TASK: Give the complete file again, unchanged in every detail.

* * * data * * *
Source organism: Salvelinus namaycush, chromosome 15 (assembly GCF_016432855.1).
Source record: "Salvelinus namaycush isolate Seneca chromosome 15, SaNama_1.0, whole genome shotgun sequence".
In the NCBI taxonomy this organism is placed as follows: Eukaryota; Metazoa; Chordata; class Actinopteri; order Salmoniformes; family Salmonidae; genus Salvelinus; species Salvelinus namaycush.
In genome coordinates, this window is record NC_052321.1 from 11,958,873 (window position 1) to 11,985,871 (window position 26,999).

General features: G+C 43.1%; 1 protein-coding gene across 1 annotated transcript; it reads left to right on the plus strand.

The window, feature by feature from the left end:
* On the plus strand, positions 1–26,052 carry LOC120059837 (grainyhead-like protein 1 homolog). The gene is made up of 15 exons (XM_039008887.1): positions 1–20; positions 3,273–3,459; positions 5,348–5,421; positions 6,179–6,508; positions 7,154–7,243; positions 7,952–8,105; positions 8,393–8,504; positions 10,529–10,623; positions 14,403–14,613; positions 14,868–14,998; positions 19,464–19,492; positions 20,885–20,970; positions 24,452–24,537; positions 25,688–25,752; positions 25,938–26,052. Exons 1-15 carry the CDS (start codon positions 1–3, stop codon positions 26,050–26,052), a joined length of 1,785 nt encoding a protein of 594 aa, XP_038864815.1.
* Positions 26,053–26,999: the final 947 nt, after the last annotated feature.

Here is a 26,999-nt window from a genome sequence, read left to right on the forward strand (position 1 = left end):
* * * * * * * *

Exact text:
Source organism: Salvelinus namaycush, chromosome 15 (assembly GCF_016432855.1).
Source record: "Salvelinus namaycush isolate Seneca chromosome 15, SaNama_1.0, whole genome shotgun sequence".
In the NCBI taxonomy this organism is placed as follows: Eukaryota; Metazoa; Chordata; class Actinopteri; order Salmoniformes; family Salmonidae; genus Salvelinus; species Salvelinus namaycush.
In genome coordinates, this window is record NC_052321.1 from 11,958,873 (window position 1) to 11,985,871 (window position 26,999).

General features: G+C 43.1%; 1 protein-coding gene across 1 annotated transcript; it reads left to right on the plus strand.

The window, feature by feature from the left end:
* On the plus strand, positions 1–26,052 carry LOC120059837 (grainyhead-like protein 1 homolog). The gene is made up of 15 exons (XM_039008887.1): positions 1–20; positions 3,273–3,459; positions 5,348–5,421; positions 6,179–6,508; positions 7,154–7,243; positions 7,952–8,105; positions 8,393–8,504; positions 10,529–10,623; positions 14,403–14,613; positions 14,868–14,998; positions 19,464–19,492; positions 20,885–20,970; positions 24,452–24,537; positions 25,688–25,752; positions 25,938–26,052. Exons 1-15 carry the CDS (start codon positions 1–3, stop codon positions 26,050–26,052), a joined length of 1,785 nt encoding a protein of 594 aa, XP_038864815.1.
* Positions 26,053–26,999: the final 947 nt, after the last annotated feature.

Here is a 26,999-nt window from a genome sequence, read left to right on the forward strand (position 1 = left end):